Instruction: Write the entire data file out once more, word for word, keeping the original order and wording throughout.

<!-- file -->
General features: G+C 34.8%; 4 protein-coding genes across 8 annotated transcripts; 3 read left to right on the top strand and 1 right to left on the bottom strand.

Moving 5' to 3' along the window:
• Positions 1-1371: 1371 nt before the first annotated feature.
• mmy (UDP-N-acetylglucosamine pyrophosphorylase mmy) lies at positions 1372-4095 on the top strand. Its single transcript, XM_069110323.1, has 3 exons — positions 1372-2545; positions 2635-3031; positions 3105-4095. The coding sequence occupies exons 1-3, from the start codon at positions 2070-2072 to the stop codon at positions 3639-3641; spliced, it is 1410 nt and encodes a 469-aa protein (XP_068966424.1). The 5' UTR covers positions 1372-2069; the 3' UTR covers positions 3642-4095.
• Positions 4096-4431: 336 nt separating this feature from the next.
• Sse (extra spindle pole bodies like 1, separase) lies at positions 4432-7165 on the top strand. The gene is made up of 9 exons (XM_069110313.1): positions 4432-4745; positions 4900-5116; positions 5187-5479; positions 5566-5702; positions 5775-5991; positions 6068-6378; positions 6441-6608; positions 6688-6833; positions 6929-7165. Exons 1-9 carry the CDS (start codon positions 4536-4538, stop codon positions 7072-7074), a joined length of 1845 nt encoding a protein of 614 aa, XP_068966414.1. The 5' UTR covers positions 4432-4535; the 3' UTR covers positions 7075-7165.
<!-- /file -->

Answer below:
General features: G+C 34.8%; 4 protein-coding genes across 8 annotated transcripts; 3 read left to right on the top strand and 1 right to left on the bottom strand.

Moving 5' to 3' along the window:
• Positions 1-1371: 1371 nt before the first annotated feature.
• mmy (UDP-N-acetylglucosamine pyrophosphorylase mmy) lies at positions 1372-4095 on the top strand. Its single transcript, XM_069110323.1, has 3 exons — positions 1372-2545; positions 2635-3031; positions 3105-4095. The coding sequence occupies exons 1-3, from the start codon at positions 2070-2072 to the stop codon at positions 3639-3641; spliced, it is 1410 nt and encodes a 469-aa protein (XP_068966424.1). The 5' UTR covers positions 1372-2069; the 3' UTR covers positions 3642-4095.
• Positions 4096-4431: 336 nt separating this feature from the next.
• Sse (extra spindle pole bodies like 1, separase) lies at positions 4432-7165 on the top strand. The gene is made up of 9 exons (XM_069110313.1): positions 4432-4745; positions 4900-5116; positions 5187-5479; positions 5566-5702; positions 5775-5991; positions 6068-6378; positions 6441-6608; positions 6688-6833; positions 6929-7165. Exons 1-9 carry the CDS (start codon positions 4536-4538, stop codon positions 7072-7074), a joined length of 1845 nt encoding a protein of 614 aa, XP_068966414.1. The 5' UTR covers positions 4432-4535; the 3' UTR covers positions 7075-7165.